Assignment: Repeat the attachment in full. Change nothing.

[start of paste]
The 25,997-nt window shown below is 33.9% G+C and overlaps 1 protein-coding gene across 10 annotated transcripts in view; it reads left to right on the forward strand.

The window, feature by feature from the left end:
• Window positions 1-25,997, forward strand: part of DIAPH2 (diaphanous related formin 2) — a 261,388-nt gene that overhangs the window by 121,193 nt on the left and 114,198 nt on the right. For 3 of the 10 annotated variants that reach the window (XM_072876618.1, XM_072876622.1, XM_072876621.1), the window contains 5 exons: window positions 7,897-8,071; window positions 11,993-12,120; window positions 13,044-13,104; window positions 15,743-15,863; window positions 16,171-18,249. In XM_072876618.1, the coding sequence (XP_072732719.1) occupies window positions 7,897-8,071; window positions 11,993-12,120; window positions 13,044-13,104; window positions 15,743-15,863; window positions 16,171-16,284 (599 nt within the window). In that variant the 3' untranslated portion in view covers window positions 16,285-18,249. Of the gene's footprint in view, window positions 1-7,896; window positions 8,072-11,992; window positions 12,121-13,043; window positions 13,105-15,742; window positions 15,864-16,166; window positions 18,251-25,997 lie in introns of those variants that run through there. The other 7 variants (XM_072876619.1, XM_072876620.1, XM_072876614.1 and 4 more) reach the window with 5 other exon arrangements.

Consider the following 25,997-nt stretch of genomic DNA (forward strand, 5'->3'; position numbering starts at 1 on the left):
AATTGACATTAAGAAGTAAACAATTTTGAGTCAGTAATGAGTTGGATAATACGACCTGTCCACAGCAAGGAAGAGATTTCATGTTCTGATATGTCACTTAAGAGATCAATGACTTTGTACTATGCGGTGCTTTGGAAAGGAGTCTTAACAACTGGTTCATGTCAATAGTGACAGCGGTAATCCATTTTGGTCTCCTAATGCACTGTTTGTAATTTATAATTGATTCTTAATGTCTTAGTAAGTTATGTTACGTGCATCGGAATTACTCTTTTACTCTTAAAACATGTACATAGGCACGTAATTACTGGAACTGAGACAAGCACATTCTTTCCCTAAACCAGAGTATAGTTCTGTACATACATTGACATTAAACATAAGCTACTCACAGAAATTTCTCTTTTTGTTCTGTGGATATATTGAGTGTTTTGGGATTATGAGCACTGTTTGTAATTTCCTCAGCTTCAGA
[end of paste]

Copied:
The 25,997-nt window shown below is 33.9% G+C and overlaps 1 protein-coding gene across 10 annotated transcripts in view; it reads left to right on the forward strand.

The window, feature by feature from the left end:
• Window positions 1-25,997, forward strand: part of DIAPH2 (diaphanous related formin 2) — a 261,388-nt gene that overhangs the window by 121,193 nt on the left and 114,198 nt on the right. For 3 of the 10 annotated variants that reach the window (XM_072876618.1, XM_072876622.1, XM_072876621.1), the window contains 5 exons: window positions 7,897-8,071; window positions 11,993-12,120; window positions 13,044-13,104; window positions 15,743-15,863; window positions 16,171-18,249. In XM_072876618.1, the coding sequence (XP_072732719.1) occupies window positions 7,897-8,071; window positions 11,993-12,120; window positions 13,044-13,104; window positions 15,743-15,863; window positions 16,171-16,284 (599 nt within the window). In that variant the 3' untranslated portion in view covers window positions 16,285-18,249. Of the gene's footprint in view, window positions 1-7,896; window positions 8,072-11,992; window positions 12,121-13,043; window positions 13,105-15,742; window positions 15,864-16,166; window positions 18,251-25,997 lie in introns of those variants that run through there. The other 7 variants (XM_072876619.1, XM_072876620.1, XM_072876614.1 and 4 more) reach the window with 5 other exon arrangements.

Consider the following 25,997-nt stretch of genomic DNA (forward strand, 5'->3'; position numbering starts at 1 on the left):
AATTGACATTAAGAAGTAAACAATTTTGAGTCAGTAATGAGTTGGATAATACGACCTGTCCACAGCAAGGAAGAGATTTCATGTTCTGATATGTCACTTAAGAGATCAATGACTTTGTACTATGCGGTGCTTTGGAAAGGAGTCTTAACAACTGGTTCATGTCAATAGTGACAGCGGTAATCCATTTTGGTCTCCTAATGCACTGTTTGTAATTTATAATTGATTCTTAATGTCTTAGTAAGTTATGTTACGTGCATCGGAATTACTCTTTTACTCTTAAAACATGTACATAGGCACGTAATTACTGGAACTGAGACAAGCACATTCTTTCCCTAAACCAGAGTATAGTTCTGTACATACATTGACATTAAACATAAGCTACTCACAGAAATTTCTCTTTTTGTTCTGTGGATATATTGAGTGTTTTGGGATTATGAGCACTGTTTGTAATTTCCTCAGCTTCAGA